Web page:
My To Write Love on Her Arms story and my Soundwave story are so intricately intertwined, it’s hard for me to separate them anymore.
I sit here as a spring 2013 intern in the TWLOHA office, a place I’ve been thinking about since meeting TWLOHA founder Jamie Tworkowski at Soundwave in 2009, and so many memories of past Soundwave/TWLOHA experiences are flooding back.
Stopping by the TWLOHA booth at a festival isn’t just about buying merch or taking photos. The TWLOHA booth represents so much more than that.
It doesn’t matter how many shows you’ve been to, who you’re there to see, whether you can be found in the pit, side stage, or stuck in food lines for 20 minutes—TWLOHA isn’t about where you are or what you are, it’s about who you are. It’s about self-worth, telling people they are important and their time on this planet is more than days, months, and years. It’s about letting others know there are people who care, want to listen, and will stand by you. It’s about affirming you are not alone in your struggles.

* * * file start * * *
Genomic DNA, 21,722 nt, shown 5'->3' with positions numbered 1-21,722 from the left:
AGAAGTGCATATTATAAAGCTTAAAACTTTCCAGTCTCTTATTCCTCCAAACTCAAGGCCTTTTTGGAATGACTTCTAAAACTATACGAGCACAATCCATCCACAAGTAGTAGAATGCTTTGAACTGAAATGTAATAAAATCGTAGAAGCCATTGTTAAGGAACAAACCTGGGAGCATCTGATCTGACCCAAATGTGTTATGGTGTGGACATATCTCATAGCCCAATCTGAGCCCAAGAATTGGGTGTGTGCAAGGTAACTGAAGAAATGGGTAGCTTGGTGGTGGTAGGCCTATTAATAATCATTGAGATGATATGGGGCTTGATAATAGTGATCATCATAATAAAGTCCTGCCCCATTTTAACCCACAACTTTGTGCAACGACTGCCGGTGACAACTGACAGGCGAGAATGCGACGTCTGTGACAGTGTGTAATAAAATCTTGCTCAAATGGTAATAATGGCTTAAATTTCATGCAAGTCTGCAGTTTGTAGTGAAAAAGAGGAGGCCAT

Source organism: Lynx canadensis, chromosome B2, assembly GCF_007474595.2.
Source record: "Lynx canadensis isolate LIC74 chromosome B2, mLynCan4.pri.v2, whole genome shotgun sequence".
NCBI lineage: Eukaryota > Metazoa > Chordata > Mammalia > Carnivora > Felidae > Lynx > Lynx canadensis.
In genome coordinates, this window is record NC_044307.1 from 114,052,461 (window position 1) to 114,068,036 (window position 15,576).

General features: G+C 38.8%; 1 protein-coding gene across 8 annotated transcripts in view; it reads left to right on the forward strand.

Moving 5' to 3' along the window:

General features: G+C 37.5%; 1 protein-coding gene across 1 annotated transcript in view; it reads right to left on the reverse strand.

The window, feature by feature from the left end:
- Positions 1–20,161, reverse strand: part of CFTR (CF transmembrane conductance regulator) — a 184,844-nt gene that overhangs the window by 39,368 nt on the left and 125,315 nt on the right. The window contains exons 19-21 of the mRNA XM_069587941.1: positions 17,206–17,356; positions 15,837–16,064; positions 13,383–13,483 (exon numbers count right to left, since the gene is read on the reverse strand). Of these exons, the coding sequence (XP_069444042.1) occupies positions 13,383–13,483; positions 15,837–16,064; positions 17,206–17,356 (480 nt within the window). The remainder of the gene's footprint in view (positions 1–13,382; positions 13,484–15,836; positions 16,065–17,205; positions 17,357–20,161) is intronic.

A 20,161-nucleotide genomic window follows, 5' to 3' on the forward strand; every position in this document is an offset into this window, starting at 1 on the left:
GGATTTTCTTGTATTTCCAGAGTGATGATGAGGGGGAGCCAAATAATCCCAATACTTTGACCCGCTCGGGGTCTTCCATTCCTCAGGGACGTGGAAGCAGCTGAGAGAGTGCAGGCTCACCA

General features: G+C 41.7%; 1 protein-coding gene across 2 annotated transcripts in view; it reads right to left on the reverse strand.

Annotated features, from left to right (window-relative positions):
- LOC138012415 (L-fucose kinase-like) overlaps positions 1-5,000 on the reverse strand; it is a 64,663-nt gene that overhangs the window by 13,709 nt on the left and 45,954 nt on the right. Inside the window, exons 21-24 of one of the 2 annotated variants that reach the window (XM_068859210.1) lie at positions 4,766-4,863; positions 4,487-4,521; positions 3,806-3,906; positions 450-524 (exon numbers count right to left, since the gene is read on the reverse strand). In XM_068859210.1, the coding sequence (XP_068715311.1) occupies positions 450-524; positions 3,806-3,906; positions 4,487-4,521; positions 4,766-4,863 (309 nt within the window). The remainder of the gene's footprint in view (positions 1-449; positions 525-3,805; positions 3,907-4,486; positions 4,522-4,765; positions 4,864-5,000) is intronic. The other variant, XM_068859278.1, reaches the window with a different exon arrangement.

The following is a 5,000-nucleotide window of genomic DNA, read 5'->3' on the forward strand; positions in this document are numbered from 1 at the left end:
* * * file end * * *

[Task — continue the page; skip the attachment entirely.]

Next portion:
I’ve seen a great side to the music scene that Soundwave is a part of. I’ve seen people included when they are normally shunned. I’ve seen people (literally and metaphorically) lift others up when they have fallen. I’ve also seen so much pain, loneliness, and hurt in people—pain which needs to be addressed and alleviated.
My favorite part of any show is feeling the bass drum beating in my chest. We’ve all felt it—that you’re a part of something bigger, that music can heal, that you’re sharing something special with those around you. TWLOHA embodies that special something; it’s a reminder that you’re alive, that you can still feel.
What does it mean for me to see TWLOHA at Soundwave? It’s not even about TWLOHA or Soundwave, in reality. It’s not about me. It’s about taking every opportunity we can to let people know they matter and their story is important. And this just so happens to be a big opportunity.
— Clair White